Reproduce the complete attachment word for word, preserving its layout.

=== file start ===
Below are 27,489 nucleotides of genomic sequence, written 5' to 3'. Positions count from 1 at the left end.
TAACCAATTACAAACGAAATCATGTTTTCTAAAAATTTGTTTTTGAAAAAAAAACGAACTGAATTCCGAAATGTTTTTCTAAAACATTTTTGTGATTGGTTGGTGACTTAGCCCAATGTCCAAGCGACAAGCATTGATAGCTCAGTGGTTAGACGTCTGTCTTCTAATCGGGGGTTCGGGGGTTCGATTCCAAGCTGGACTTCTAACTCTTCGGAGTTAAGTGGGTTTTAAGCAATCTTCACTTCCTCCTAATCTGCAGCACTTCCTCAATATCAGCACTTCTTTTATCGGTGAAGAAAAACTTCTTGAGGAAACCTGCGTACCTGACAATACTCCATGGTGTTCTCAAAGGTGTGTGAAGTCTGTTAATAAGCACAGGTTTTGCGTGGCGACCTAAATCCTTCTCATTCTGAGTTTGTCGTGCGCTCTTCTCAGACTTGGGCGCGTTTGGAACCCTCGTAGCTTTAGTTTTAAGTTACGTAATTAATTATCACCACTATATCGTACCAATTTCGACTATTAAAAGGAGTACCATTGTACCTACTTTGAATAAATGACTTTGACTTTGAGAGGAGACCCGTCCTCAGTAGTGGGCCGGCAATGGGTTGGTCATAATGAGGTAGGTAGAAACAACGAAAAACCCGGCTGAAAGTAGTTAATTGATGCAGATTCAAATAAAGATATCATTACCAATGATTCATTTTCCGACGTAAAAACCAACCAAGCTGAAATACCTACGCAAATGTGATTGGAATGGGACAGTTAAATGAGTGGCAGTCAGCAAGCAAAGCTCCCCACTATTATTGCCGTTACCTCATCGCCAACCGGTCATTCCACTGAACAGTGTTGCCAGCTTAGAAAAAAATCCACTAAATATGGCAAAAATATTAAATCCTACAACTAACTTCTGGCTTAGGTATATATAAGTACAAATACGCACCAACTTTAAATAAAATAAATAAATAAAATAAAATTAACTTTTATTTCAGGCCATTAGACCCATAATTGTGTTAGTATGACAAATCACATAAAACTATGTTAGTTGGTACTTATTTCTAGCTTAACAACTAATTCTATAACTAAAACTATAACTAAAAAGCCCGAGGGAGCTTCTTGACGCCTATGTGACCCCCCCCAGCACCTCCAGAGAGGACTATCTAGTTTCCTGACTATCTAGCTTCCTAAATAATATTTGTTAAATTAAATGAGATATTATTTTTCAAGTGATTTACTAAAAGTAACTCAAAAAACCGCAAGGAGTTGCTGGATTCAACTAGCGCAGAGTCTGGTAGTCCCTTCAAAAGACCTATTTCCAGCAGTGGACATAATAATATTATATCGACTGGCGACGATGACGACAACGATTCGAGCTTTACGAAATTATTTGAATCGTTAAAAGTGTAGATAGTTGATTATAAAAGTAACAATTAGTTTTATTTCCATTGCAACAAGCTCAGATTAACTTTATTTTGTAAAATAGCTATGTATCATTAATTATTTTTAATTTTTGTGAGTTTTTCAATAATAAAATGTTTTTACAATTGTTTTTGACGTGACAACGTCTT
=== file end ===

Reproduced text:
Below are 27,489 nucleotides of genomic sequence, written 5' to 3'. Positions count from 1 at the left end.
TAACCAATTACAAACGAAATCATGTTTTCTAAAAATTTGTTTTTGAAAAAAAAACGAACTGAATTCCGAAATGTTTTTCTAAAACATTTTTGTGATTGGTTGGTGACTTAGCCCAATGTCCAAGCGACAAGCATTGATAGCTCAGTGGTTAGACGTCTGTCTTCTAATCGGGGGTTCGGGGGTTCGATTCCAAGCTGGACTTCTAACTCTTCGGAGTTAAGTGGGTTTTAAGCAATCTTCACTTCCTCCTAATCTGCAGCACTTCCTCAATATCAGCACTTCTTTTATCGGTGAAGAAAAACTTCTTGAGGAAACCTGCGTACCTGACAATACTCCATGGTGTTCTCAAAGGTGTGTGAAGTCTGTTAATAAGCACAGGTTTTGCGTGGCGACCTAAATCCTTCTCATTCTGAGTTTGTCGTGCGCTCTTCTCAGACTTGGGCGCGTTTGGAACCCTCGTAGCTTTAGTTTTAAGTTACGTAATTAATTATCACCACTATATCGTACCAATTTCGACTATTAAAAGGAGTACCATTGTACCTACTTTGAATAAATGACTTTGACTTTGAGAGGAGACCCGTCCTCAGTAGTGGGCCGGCAATGGGTTGGTCATAATGAGGTAGGTAGAAACAACGAAAAACCCGGCTGAAAGTAGTTAATTGATGCAGATTCAAATAAAGATATCATTACCAATGATTCATTTTCCGACGTAAAAACCAACCAAGCTGAAATACCTACGCAAATGTGATTGGAATGGGACAGTTAAATGAGTGGCAGTCAGCAAGCAAAGCTCCCCACTATTATTGCCGTTACCTCATCGCCAACCGGTCATTCCACTGAACAGTGTTGCCAGCTTAGAAAAAAATCCACTAAATATGGCAAAAATATTAAATCCTACAACTAACTTCTGGCTTAGGTATATATAAGTACAAATACGCACCAACTTTAAATAAAATAAATAAATAAAATAAAATTAACTTTTATTTCAGGCCATTAGACCCATAATTGTGTTAGTATGACAAATCACATAAAACTATGTTAGTTGGTACTTATTTCTAGCTTAACAACTAATTCTATAACTAAAACTATAACTAAAAAGCCCGAGGGAGCTTCTTGACGCCTATGTGACCCCCCCCAGCACCTCCAGAGAGGACTATCTAGTTTCCTGACTATCTAGCTTCCTAAATAATATTTGTTAAATTAAATGAGATATTATTTTTCAAGTGATTTACTAAAAGTAACTCAAAAAACCGCAAGGAGTTGCTGGATTCAACTAGCGCAGAGTCTGGTAGTCCCTTCAAAAGACCTATTTCCAGCAGTGGACATAATAATATTATATCGACTGGCGACGATGACGACAACGATTCGAGCTTTACGAAATTATTTGAATCGTTAAAAGTGTAGATAGTTGATTATAAAAGTAACAATTAGTTTTATTTCCATTGCAACAAGCTCAGATTAACTTTATTTTGTAAAATAGCTATGTATCATTAATTATTTTTAATTTTTGTGAGTTTTTCAATAATAAAATGTTTTTACAATTGTTTTTGACGTGACAACGTCTT